When businesses fire from the shoulders of government…

When businesses fire from the shoulders of government…

Sterlite Copper, its parent Vedanta Resources, and their well-wishers among the government of Tamil Nadu have achieved notoriety with the shooting-to-kill of protesters on 22 May in Thoothukudi. Thirteen protesters were killed by police, and more than a hundred injured. The protesters sought clarity over allegations of pollution, a long-time plaint, and were incensed that a doubling of production was cleared by the authorities, and land for it allocated without taking nearby communities into confidence.

Political expediency has since led to the closure of the plant by the state government. This is an eyewash, because the attitude of the government has not changed. Chief Minister K. Palaniswami incredibly maintained that the shooting was “unavoidable” when dialogue should have been the only ammunition. Neither has the company’s attitude changed. In any human rights court, Sterlite would be seen as having fired from the shoulders of the government. Top company executives have since maintained they will explore every possibility to reopen the plant.

Both business and government were complicit in acting worst-case, instead of adopting best-case -- quite typical in India’s human rights universe – and working as per the law of the land and engaging citizens and communities with the doctrine of free, prior and informed consent. That’s the pillar of business and human rights practices adopted by the United Nations, to which India is a signatory. The doctrine is also a driving force of the UN Global Compact, a charter among businesses, civil society and multilateral agencies, to which Vedanta is a signatory.

Tamil Nadu, like most other states, has a remarkable history of overkill with business and economic imperatives. I witnessed such goings-on with the state-run nuclear power plant in Kudankulam, south of Thoothukudi. In September 2012, police attacked crowds of protesters, mostly farmers and fisherfolk concerned about a Fukushima-like future in their neighbourhood. Several protesters were killed, many more were injured, and a church in Idinthakarai desecrated. Cases were filed by police against protest leaders and villagers of five nearby villages. There were 19 cases of sedition involving 8,450 people; 19 cases of ‘waging war against the state’ involving 18,350 people; 15 cases of attempt to murder against 18,143 people, and so on. In all, over 300 cases involving 1,20,000 people!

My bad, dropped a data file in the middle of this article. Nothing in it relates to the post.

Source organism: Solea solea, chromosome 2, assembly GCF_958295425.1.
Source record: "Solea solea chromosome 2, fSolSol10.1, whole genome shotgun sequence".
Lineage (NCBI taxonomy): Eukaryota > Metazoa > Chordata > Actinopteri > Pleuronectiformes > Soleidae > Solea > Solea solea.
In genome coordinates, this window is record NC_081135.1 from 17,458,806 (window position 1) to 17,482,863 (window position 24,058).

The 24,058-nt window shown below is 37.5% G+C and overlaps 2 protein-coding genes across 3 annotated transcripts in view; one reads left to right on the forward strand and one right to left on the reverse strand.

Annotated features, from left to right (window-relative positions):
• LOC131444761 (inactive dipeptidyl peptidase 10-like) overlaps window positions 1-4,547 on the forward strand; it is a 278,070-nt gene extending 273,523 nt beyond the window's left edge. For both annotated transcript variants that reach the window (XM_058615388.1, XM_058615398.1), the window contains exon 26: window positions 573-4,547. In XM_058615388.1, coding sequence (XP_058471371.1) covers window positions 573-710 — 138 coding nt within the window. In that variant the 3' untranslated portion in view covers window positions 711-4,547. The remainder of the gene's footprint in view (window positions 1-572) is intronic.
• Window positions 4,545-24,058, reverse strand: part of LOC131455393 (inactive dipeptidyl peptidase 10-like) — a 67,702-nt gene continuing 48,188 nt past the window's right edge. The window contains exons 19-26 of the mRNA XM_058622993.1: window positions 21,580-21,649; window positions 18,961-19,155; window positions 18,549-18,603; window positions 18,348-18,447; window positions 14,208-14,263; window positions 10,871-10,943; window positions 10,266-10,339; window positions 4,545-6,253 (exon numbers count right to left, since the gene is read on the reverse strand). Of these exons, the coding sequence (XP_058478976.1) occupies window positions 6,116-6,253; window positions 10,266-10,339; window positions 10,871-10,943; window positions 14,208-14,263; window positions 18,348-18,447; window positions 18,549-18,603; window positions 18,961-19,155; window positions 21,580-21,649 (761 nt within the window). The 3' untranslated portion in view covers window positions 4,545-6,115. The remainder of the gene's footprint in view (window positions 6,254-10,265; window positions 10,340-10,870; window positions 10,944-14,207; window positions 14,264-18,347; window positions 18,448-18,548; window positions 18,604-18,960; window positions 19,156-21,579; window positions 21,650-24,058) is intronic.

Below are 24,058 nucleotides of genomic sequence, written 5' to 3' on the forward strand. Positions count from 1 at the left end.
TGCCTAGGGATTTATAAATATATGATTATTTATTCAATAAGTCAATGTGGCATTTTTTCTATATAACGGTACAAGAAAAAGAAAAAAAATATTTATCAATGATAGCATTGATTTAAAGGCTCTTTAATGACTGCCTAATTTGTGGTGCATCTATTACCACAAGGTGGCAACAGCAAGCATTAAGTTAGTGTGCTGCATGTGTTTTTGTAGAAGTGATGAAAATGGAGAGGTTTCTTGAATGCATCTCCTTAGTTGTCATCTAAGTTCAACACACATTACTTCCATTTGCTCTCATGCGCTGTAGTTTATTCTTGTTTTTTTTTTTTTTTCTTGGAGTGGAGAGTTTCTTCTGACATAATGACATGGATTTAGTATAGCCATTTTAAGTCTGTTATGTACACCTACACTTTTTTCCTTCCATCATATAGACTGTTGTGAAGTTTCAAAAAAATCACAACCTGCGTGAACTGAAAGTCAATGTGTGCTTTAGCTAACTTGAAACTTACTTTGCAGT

Here, the government preyed on its people in the name of protecting the country’s interests. This approach of violent settlement is often seen across India in coal mining areas, and wherever there are big dams and large industrial projects. Typically, bigger the enterprise —government or privately-owned — graver the transgression, and more heightened the sense of impunity and immunity.

I have talked to villagers in eastern Jharkhand livid with JSW Steel Ltd for sending surveyors to map land for a massive steel plant and railway lines, right there in their standing crops, without permission. When they were chased away, the surveyors complained. The local administration sent police to arrest villagers and inundate them with cases. In West Bengal, ‘Singur’ and ‘Nandigram’ are now case studies of how not to acquire land, attendant as they were with threats, beatings, rape, murder, and shooting and arrests by police.